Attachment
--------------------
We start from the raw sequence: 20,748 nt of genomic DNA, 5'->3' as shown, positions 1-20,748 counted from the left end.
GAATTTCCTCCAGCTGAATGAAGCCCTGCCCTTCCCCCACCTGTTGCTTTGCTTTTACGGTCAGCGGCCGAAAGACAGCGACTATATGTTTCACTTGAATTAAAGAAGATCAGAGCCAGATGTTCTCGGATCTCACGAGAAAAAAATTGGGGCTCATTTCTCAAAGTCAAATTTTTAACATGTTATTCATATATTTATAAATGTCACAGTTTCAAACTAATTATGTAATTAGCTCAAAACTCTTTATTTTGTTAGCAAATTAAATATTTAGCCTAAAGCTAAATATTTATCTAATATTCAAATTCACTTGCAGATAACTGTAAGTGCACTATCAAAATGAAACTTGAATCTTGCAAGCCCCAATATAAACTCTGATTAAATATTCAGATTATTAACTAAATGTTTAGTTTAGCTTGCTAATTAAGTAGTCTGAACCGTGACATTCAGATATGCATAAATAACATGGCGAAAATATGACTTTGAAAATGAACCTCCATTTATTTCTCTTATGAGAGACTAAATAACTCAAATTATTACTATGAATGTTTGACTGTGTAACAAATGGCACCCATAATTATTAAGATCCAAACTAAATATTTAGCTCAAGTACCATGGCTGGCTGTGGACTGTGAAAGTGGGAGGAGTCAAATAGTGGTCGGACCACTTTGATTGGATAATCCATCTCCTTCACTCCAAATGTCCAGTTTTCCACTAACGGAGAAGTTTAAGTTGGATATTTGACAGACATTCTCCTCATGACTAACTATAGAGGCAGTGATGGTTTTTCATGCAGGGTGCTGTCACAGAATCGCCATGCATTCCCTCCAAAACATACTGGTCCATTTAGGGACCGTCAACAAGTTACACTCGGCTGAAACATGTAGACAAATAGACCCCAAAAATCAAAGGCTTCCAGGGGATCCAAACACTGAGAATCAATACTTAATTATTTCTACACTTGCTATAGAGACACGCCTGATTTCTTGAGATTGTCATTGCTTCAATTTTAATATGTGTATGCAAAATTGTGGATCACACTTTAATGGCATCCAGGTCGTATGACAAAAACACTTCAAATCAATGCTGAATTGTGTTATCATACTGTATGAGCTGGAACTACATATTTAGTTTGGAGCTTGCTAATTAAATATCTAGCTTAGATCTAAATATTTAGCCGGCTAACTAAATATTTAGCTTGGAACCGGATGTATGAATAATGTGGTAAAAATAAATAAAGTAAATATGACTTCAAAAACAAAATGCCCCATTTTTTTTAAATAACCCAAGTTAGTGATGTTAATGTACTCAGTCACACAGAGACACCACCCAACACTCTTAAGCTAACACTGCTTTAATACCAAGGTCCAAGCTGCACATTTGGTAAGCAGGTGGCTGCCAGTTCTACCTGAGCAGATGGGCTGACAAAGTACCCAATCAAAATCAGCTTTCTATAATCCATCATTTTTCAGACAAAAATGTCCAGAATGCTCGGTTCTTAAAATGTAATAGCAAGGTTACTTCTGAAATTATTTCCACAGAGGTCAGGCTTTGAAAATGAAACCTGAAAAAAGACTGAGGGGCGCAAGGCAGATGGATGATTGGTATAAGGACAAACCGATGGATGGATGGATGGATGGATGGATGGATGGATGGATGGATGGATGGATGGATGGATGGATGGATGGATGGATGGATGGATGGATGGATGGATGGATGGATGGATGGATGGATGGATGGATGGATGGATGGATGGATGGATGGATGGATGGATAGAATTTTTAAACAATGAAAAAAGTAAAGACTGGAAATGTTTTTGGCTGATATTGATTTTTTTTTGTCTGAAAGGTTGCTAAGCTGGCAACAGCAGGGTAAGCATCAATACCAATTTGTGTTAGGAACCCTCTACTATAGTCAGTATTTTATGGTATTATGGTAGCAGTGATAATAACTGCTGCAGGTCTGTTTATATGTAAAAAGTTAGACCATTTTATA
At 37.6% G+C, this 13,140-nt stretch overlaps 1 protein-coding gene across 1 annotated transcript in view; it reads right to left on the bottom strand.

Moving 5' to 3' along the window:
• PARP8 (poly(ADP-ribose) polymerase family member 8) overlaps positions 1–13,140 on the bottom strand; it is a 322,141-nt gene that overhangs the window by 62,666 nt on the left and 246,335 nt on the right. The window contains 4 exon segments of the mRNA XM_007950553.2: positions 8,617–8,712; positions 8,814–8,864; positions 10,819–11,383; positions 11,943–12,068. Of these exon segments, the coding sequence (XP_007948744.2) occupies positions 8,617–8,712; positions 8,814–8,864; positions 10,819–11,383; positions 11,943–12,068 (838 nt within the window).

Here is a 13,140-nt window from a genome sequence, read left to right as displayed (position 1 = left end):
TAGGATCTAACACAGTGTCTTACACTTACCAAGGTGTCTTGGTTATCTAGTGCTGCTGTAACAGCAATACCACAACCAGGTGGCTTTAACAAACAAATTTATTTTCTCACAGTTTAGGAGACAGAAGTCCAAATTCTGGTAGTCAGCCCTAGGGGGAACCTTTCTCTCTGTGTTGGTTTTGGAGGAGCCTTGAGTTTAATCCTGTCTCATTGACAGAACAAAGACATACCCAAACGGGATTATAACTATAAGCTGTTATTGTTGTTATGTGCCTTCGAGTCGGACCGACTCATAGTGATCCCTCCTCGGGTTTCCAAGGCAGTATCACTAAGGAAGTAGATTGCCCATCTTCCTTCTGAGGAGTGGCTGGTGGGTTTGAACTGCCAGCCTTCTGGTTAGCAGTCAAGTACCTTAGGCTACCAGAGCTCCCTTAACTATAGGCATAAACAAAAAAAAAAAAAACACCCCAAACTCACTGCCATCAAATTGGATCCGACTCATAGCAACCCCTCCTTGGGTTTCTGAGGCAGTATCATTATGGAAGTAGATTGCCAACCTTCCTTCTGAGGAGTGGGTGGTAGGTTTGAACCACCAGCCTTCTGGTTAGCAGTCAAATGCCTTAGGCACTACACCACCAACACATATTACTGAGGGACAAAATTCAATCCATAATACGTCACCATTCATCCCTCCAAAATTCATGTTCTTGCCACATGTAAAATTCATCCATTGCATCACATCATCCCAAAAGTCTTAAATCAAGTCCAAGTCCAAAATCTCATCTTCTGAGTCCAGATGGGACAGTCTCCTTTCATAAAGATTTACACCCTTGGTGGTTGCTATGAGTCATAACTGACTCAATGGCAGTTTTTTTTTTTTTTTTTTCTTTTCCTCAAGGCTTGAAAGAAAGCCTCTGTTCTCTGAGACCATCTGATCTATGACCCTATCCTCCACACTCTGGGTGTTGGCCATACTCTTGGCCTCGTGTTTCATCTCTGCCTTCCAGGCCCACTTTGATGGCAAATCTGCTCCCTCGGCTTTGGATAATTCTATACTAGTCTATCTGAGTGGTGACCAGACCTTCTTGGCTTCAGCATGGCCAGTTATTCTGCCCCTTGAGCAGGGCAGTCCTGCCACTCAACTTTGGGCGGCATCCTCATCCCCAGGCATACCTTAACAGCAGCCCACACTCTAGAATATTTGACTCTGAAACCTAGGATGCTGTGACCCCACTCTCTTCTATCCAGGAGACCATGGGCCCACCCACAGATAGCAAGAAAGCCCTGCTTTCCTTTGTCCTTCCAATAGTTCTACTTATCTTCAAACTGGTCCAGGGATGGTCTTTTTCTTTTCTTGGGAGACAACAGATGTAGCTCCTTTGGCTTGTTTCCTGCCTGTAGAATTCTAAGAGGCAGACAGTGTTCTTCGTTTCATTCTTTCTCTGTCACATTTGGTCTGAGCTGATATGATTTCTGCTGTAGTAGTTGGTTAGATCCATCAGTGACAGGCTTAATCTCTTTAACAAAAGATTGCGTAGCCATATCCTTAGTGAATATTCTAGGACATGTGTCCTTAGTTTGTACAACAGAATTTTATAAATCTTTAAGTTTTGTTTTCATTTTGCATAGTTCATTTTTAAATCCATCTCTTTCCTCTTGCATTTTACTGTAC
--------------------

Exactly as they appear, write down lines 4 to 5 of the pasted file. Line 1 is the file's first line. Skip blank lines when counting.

Moving 5' to 3' along the window:
• PARP8 (poly(ADP-ribose) polymerase family member 8) overlaps positions 1–13,140 on the bottom strand; it is a 322,141-nt gene that overhangs the window by 62,666 nt on the left and 246,335 nt on the right. The window contains 4 exon segments of the mRNA XM_007950553.2: positions 8,617–8,712; positions 8,814–8,864; positions 10,819–11,383; positions 11,943–12,068. Of these exon segments, the coding sequence (XP_007948744.2) occupies positions 8,617–8,712; positions 8,814–8,864; positions 10,819–11,383; positions 11,943–12,068 (838 nt within the window).